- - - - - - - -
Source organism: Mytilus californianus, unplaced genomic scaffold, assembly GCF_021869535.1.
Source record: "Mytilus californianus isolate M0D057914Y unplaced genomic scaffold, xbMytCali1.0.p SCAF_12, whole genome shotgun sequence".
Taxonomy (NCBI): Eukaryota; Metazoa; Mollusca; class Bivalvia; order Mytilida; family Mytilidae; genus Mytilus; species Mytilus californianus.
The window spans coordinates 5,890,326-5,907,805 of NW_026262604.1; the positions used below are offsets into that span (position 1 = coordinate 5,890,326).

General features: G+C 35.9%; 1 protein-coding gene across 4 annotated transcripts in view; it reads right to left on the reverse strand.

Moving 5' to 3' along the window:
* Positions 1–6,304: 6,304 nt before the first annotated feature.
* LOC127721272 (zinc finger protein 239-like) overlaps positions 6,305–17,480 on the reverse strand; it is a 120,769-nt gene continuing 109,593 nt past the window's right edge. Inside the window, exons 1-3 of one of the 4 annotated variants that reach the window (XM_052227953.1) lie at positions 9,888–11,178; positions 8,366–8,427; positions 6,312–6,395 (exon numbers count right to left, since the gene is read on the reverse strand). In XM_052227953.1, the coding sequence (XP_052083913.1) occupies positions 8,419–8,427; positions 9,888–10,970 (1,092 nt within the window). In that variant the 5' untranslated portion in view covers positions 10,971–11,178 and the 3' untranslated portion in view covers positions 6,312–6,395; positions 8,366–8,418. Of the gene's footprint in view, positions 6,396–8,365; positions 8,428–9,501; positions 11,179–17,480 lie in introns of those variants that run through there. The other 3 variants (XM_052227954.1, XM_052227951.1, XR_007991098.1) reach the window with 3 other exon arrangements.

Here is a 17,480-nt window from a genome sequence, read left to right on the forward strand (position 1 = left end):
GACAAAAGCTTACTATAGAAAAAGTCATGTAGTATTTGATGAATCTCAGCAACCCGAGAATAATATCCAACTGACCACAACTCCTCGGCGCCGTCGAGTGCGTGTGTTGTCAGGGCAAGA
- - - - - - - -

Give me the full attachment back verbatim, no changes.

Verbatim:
Source organism: Mytilus californianus, unplaced genomic scaffold, assembly GCF_021869535.1.
Source record: "Mytilus californianus isolate M0D057914Y unplaced genomic scaffold, xbMytCali1.0.p SCAF_12, whole genome shotgun sequence".
Taxonomy (NCBI): Eukaryota; Metazoa; Mollusca; class Bivalvia; order Mytilida; family Mytilidae; genus Mytilus; species Mytilus californianus.
The window spans coordinates 5,890,326-5,907,805 of NW_026262604.1; the positions used below are offsets into that span (position 1 = coordinate 5,890,326).

General features: G+C 35.9%; 1 protein-coding gene across 4 annotated transcripts in view; it reads right to left on the reverse strand.

Moving 5' to 3' along the window:
* Positions 1–6,304: 6,304 nt before the first annotated feature.
* LOC127721272 (zinc finger protein 239-like) overlaps positions 6,305–17,480 on the reverse strand; it is a 120,769-nt gene continuing 109,593 nt past the window's right edge. Inside the window, exons 1-3 of one of the 4 annotated variants that reach the window (XM_052227953.1) lie at positions 9,888–11,178; positions 8,366–8,427; positions 6,312–6,395 (exon numbers count right to left, since the gene is read on the reverse strand). In XM_052227953.1, the coding sequence (XP_052083913.1) occupies positions 8,419–8,427; positions 9,888–10,970 (1,092 nt within the window). In that variant the 5' untranslated portion in view covers positions 10,971–11,178 and the 3' untranslated portion in view covers positions 6,312–6,395; positions 8,366–8,418. Of the gene's footprint in view, positions 6,396–8,365; positions 8,428–9,501; positions 11,179–17,480 lie in introns of those variants that run through there. The other 3 variants (XM_052227954.1, XM_052227951.1, XR_007991098.1) reach the window with 3 other exon arrangements.

Here is a 17,480-nt window from a genome sequence, read left to right on the forward strand (position 1 = left end):
GACAAAAGCTTACTATAGAAAAAGTCATGTAGTATTTGATGAATCTCAGCAACCCGAGAATAATATCCAACTGACCACAACTCCTCGGCGCCGTCGAGTGCGTGTGTTGTCAGGGCAAGA